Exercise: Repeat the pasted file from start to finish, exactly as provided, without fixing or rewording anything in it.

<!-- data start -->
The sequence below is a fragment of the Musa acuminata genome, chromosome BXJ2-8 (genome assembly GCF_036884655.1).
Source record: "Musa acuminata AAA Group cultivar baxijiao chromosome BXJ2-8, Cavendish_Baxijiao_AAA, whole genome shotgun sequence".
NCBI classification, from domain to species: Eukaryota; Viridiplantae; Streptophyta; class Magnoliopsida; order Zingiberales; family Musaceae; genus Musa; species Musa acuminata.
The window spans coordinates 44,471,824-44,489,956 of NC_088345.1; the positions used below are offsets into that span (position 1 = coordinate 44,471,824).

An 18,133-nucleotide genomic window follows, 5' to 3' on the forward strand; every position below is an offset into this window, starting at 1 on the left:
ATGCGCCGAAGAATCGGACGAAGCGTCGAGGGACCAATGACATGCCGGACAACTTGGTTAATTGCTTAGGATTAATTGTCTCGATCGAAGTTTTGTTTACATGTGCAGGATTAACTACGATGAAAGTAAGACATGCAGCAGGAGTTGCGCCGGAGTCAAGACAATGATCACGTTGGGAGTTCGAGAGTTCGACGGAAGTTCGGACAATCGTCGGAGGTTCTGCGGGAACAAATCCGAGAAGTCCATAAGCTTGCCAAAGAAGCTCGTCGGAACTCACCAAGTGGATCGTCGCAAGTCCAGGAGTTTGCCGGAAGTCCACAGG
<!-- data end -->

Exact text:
The sequence below is a fragment of the Musa acuminata genome, chromosome BXJ2-8 (genome assembly GCF_036884655.1).
Source record: "Musa acuminata AAA Group cultivar baxijiao chromosome BXJ2-8, Cavendish_Baxijiao_AAA, whole genome shotgun sequence".
NCBI classification, from domain to species: Eukaryota; Viridiplantae; Streptophyta; class Magnoliopsida; order Zingiberales; family Musaceae; genus Musa; species Musa acuminata.
The window spans coordinates 44,471,824-44,489,956 of NC_088345.1; the positions used below are offsets into that span (position 1 = coordinate 44,471,824).

An 18,133-nucleotide genomic window follows, 5' to 3' on the forward strand; every position below is an offset into this window, starting at 1 on the left:
ATGCGCCGAAGAATCGGACGAAGCGTCGAGGGACCAATGACATGCCGGACAACTTGGTTAATTGCTTAGGATTAATTGTCTCGATCGAAGTTTTGTTTACATGTGCAGGATTAACTACGATGAAAGTAAGACATGCAGCAGGAGTTGCGCCGGAGTCAAGACAATGATCACGTTGGGAGTTCGAGAGTTCGACGGAAGTTCGGACAATCGTCGGAGGTTCTGCGGGAACAAATCCGAGAAGTCCATAAGCTTGCCAAAGAAGCTCGTCGGAACTCACCAAGTGGATCGTCGCAAGTCCAGGAGTTTGCCGGAAGTCCACAGG